• Colon Cancer – Excessive sitting may increase your risk of colon, breast, and endometrial cancers.

So, how can you avoid sitting for too long?…

Set an alarm on your computer, watch or phone and stand up every 30-60 minutes. Move around, stretch, grab a glass of water or do something physical.

If possible, go outside for a quick 10 minute walk. Instead of sitting and talking on your cell phone, walk around. There are no cords, so you have no limits.

3 – High Intake Of Salt

A high intake of sodium is a more common cause of poor circulation. For clarity, I’m referring to regular table salt or salt found in most packaged foods. Not so much with more “natural” salts such as Himalayan or Celtic Sea Salt.


Sodium is a mineral and electrolyte that’s crucial for your body to function well. According to the Centers for Disease Control and Prevention2, around 90% of sodium you get comes from salt.

Sodium assists in controlling blood volume and blood pressure. However, your circulatory health may suffer if you get too much of it.

A high sodium diet is linked to hypertension. According to the CDC, if sodium rises, blood pressure rises too. The Dietary Guidelines for Americans 2010 recommends you limit salt intake to less than 2,300 milligrams/day.

You should not consume more than 1,500 milligrams daily if you’re over the age of 50, African-American, or have health conditions like high blood pressure, diabetes, or chronic kidney disease.

Processed foods and restaurant foods are full of salt. Don’t eat these foods and you’ll be able to avoid the majority of your salt intake.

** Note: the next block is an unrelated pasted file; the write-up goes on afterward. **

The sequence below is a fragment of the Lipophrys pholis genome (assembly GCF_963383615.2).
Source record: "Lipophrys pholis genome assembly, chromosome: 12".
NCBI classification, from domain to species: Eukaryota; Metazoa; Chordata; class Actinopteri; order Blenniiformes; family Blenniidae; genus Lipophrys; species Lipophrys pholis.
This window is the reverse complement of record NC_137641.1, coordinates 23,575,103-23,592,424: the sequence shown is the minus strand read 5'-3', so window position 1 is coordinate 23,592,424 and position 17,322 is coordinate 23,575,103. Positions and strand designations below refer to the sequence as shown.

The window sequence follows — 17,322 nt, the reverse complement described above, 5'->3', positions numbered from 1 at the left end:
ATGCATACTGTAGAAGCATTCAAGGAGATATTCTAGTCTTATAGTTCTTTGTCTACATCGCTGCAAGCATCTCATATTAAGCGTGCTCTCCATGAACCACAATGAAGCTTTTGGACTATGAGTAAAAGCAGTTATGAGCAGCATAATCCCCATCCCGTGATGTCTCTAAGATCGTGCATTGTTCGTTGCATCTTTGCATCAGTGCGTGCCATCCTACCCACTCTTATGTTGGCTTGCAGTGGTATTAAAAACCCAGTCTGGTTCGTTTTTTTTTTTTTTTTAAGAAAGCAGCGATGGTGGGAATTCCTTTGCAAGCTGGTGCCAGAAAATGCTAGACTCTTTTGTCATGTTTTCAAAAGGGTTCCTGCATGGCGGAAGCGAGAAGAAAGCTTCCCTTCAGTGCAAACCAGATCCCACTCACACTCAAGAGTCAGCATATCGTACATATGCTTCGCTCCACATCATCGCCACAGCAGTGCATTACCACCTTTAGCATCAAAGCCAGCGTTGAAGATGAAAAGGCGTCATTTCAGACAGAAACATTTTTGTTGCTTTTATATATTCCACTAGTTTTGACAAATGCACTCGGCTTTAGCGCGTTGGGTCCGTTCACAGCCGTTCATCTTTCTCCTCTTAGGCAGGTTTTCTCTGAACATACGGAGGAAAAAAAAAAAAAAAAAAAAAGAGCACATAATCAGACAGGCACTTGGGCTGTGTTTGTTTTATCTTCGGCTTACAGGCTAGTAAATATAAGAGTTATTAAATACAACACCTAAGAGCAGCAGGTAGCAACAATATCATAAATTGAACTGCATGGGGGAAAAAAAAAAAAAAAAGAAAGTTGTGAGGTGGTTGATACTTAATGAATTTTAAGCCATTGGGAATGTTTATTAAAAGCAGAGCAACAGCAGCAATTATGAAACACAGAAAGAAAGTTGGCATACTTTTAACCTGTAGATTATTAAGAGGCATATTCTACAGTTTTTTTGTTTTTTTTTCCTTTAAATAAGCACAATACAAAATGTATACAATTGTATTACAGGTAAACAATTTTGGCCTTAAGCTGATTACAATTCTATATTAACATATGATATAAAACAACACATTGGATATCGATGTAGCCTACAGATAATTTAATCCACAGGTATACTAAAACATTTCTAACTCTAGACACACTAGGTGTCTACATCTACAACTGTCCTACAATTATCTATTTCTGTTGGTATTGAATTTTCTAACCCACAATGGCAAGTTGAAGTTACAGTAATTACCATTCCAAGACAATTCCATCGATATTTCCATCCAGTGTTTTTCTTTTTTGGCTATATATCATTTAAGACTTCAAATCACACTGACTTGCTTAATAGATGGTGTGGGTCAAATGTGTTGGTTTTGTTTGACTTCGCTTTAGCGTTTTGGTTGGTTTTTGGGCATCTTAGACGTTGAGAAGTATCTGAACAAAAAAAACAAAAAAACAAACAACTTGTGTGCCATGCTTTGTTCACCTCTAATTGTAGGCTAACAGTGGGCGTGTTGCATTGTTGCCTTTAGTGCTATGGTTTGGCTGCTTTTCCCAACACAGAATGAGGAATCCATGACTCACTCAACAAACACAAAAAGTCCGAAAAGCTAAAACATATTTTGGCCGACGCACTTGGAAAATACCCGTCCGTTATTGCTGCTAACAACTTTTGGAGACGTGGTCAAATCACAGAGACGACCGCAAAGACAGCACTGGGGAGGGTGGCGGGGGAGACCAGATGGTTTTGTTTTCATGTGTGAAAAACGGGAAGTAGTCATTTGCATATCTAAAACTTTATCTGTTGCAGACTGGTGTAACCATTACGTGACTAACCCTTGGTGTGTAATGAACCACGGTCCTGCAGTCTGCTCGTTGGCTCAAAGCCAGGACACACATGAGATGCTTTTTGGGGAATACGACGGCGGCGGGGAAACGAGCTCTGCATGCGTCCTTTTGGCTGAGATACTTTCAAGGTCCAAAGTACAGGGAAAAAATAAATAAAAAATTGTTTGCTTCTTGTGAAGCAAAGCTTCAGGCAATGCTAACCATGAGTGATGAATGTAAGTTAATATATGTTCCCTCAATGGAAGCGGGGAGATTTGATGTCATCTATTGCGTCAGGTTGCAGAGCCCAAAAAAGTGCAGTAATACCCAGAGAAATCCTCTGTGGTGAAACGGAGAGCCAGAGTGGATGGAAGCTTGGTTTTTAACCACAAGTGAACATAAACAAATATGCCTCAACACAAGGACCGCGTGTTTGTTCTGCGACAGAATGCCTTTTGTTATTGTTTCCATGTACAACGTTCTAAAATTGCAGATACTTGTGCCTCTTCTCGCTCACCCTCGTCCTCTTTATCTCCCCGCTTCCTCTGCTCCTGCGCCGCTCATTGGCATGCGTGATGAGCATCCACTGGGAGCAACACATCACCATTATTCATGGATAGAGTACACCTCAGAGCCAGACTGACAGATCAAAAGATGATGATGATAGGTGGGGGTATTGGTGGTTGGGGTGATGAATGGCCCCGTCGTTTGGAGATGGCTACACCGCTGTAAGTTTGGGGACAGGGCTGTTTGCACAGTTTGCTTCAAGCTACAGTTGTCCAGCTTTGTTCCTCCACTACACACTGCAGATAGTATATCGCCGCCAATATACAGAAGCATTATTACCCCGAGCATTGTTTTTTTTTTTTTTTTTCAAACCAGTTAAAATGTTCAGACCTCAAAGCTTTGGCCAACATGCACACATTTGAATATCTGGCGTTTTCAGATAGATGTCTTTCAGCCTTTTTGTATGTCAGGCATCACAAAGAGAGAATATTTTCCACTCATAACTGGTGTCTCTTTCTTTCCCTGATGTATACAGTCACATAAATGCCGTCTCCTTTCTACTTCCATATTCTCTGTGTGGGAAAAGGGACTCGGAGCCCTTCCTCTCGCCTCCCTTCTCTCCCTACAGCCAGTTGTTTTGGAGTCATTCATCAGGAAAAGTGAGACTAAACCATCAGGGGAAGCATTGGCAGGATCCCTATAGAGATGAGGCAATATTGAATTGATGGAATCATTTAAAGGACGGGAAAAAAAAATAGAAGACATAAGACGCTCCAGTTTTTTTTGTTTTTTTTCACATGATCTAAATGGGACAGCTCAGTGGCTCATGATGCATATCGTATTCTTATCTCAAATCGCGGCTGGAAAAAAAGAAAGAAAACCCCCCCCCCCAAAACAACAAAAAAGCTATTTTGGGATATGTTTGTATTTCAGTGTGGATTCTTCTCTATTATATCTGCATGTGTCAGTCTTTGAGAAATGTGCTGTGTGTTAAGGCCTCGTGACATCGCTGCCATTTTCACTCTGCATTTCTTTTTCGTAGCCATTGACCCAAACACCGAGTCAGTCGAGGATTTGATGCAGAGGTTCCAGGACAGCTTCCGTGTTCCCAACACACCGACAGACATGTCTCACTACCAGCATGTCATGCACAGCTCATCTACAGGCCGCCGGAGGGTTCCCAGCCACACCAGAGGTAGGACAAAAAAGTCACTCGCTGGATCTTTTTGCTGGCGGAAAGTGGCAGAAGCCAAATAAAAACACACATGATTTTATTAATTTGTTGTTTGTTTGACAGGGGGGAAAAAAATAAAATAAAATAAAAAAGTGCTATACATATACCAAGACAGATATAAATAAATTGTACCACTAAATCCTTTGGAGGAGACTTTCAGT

You can also add in potassium rich foods or supplements, to counteract and balance the sodium intake.


So to sum up – avoid binge drinking, sitting for too long and remember to cut down the intake of salt in your diet to improve your blood circulation.

Add in some daily exercise and the right supplements, and you’ll see dramatic improvements in your blood flow, energy levels and overall health.

A Fast & Easy Solution For Improving Blood Flow & Circulation

There are a few important ways for improving your blood flow and circulation - diet and exercise being two important factors.

Unfortunately, they take lots of time and most people are either NOT patient or need faster results, with less effort...

This is the exact problem I ran into with my own parents.

Because of this, I needed to find a simple, easy and fast solution for improving their blood flow in less than 30 days, without the use of harmful drugs, worthless supplements or following a restrictive diet.

If this is something you're also interested in, you can easily copy this "proven formula", implement it and start seeing and feeling results within days...

YES! - Improve My Blood Flow

  1. https://consumer.healthday.com/general-health-information-16/alcohol-abuse-news-12/even-in-young-adults-binge-drinking-may-harm-circulation-675676.html
  2. http://healthyeating.sfgate.com/salt-intake-affect-circulation-10760.html